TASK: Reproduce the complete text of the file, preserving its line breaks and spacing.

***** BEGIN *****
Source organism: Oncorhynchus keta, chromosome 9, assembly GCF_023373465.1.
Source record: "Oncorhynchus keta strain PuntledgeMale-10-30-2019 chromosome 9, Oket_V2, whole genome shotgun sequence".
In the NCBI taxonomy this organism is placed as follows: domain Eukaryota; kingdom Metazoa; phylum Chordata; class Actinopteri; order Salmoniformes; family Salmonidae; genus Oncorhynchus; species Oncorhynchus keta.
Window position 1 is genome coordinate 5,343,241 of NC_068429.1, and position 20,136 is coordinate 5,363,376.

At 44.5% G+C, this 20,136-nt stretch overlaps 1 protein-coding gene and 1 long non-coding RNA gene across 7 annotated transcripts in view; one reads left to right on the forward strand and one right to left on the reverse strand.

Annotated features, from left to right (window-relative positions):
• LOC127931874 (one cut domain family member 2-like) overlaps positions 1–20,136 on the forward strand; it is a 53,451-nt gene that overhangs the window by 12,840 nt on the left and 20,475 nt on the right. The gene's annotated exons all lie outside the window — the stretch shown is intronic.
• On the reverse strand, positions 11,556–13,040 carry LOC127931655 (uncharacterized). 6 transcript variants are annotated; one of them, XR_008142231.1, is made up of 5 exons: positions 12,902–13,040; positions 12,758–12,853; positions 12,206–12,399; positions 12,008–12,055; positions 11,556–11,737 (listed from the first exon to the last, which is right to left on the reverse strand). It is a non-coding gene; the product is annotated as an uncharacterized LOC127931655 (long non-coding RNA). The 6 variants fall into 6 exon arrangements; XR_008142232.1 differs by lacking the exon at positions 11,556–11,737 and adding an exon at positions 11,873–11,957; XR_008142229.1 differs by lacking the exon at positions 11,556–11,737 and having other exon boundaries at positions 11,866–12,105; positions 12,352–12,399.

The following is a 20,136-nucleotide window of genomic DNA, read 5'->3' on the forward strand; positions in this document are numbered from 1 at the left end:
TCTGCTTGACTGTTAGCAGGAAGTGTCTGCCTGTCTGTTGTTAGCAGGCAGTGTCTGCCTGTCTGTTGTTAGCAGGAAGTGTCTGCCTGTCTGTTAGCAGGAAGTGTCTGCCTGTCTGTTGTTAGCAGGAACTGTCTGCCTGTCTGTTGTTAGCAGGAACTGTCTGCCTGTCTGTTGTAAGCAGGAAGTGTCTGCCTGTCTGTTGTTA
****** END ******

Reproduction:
Source organism: Oncorhynchus keta, chromosome 9, assembly GCF_023373465.1.
Source record: "Oncorhynchus keta strain PuntledgeMale-10-30-2019 chromosome 9, Oket_V2, whole genome shotgun sequence".
In the NCBI taxonomy this organism is placed as follows: domain Eukaryota; kingdom Metazoa; phylum Chordata; class Actinopteri; order Salmoniformes; family Salmonidae; genus Oncorhynchus; species Oncorhynchus keta.
Window position 1 is genome coordinate 5,343,241 of NC_068429.1, and position 20,136 is coordinate 5,363,376.

At 44.5% G+C, this 20,136-nt stretch overlaps 1 protein-coding gene and 1 long non-coding RNA gene across 7 annotated transcripts in view; one reads left to right on the forward strand and one right to left on the reverse strand.

Annotated features, from left to right (window-relative positions):
• LOC127931874 (one cut domain family member 2-like) overlaps positions 1–20,136 on the forward strand; it is a 53,451-nt gene that overhangs the window by 12,840 nt on the left and 20,475 nt on the right. The gene's annotated exons all lie outside the window — the stretch shown is intronic.
• On the reverse strand, positions 11,556–13,040 carry LOC127931655 (uncharacterized). 6 transcript variants are annotated; one of them, XR_008142231.1, is made up of 5 exons: positions 12,902–13,040; positions 12,758–12,853; positions 12,206–12,399; positions 12,008–12,055; positions 11,556–11,737 (listed from the first exon to the last, which is right to left on the reverse strand). It is a non-coding gene; the product is annotated as an uncharacterized LOC127931655 (long non-coding RNA). The 6 variants fall into 6 exon arrangements; XR_008142232.1 differs by lacking the exon at positions 11,556–11,737 and adding an exon at positions 11,873–11,957; XR_008142229.1 differs by lacking the exon at positions 11,556–11,737 and having other exon boundaries at positions 11,866–12,105; positions 12,352–12,399.

The following is a 20,136-nucleotide window of genomic DNA, read 5'->3' on the forward strand; positions in this document are numbered from 1 at the left end:
TCTGCTTGACTGTTAGCAGGAAGTGTCTGCCTGTCTGTTGTTAGCAGGCAGTGTCTGCCTGTCTGTTGTTAGCAGGAAGTGTCTGCCTGTCTGTTAGCAGGAAGTGTCTGCCTGTCTGTTGTTAGCAGGAACTGTCTGCCTGTCTGTTGTTAGCAGGAACTGTCTGCCTGTCTGTTGTAAGCAGGAAGTGTCTGCCTGTCTGTTGTTA